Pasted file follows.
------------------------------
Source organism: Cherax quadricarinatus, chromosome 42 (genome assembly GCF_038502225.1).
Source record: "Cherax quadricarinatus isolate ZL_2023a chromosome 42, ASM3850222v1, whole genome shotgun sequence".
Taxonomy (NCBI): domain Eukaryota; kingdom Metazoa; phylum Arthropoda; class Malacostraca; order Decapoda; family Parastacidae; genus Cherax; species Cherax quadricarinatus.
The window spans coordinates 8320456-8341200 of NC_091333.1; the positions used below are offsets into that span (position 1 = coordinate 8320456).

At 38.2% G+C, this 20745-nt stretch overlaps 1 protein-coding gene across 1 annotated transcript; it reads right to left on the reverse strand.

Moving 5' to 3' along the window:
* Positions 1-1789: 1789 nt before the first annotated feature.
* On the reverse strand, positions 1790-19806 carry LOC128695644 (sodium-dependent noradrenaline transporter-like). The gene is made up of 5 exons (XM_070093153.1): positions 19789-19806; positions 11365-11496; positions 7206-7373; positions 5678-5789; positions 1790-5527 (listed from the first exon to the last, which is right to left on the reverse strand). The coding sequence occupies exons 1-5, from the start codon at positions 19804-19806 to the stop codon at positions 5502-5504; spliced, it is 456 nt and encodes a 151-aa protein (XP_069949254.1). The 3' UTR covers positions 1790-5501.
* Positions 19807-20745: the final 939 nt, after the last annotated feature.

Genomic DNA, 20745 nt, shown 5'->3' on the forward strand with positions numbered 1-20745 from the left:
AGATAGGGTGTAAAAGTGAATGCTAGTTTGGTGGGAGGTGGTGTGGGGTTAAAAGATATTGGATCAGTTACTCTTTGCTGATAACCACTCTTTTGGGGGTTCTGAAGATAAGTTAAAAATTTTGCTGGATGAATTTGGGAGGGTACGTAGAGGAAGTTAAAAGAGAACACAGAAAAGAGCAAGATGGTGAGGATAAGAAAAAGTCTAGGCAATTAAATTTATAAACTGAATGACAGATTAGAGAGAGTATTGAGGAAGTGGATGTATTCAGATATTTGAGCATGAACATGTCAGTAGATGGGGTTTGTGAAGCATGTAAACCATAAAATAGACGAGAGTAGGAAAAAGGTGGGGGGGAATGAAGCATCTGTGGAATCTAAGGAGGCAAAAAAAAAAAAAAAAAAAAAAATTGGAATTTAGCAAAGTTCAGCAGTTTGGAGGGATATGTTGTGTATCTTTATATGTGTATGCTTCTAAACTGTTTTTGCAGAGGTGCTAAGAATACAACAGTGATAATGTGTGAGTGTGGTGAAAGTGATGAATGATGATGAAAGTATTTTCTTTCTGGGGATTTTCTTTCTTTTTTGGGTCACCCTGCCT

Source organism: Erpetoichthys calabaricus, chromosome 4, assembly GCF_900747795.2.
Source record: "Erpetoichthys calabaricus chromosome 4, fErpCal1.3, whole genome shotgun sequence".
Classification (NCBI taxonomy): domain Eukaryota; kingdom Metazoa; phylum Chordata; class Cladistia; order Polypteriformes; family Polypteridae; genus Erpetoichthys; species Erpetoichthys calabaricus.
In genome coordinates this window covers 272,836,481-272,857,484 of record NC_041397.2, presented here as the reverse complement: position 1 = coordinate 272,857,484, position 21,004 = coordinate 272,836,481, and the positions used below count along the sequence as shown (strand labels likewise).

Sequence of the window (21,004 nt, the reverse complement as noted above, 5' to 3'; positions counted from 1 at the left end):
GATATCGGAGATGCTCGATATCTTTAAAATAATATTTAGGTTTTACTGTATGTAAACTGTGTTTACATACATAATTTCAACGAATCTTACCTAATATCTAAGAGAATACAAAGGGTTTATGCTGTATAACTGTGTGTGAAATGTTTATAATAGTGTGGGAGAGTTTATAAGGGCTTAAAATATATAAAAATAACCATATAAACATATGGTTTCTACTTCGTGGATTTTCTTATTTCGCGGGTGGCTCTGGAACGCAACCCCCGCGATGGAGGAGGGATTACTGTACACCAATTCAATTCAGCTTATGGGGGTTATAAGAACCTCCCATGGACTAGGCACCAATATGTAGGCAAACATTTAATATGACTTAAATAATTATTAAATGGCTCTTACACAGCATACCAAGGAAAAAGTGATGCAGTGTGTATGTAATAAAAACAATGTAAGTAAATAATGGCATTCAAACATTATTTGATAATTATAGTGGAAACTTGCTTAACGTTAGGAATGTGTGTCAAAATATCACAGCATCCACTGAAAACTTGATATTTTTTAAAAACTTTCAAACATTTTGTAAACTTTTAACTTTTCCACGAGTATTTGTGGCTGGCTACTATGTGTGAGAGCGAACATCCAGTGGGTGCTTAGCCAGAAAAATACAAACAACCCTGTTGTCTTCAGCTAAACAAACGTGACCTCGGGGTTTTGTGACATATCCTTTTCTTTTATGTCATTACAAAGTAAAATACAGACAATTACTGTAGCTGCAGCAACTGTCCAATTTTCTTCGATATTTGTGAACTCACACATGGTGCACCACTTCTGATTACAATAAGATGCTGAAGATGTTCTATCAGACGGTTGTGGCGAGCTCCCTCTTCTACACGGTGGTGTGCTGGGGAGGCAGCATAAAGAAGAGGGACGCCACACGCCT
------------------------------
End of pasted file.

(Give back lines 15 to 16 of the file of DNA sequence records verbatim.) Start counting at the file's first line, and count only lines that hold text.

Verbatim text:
In genome coordinates this window covers 272,836,481-272,857,484 of record NC_041397.2, presented here as the reverse complement: position 1 = coordinate 272,857,484, position 21,004 = coordinate 272,836,481, and the positions used below count along the sequence as shown (strand labels likewise).

Sequence of the window (21,004 nt, the reverse complement as noted above, 5' to 3'; positions counted from 1 at the left end):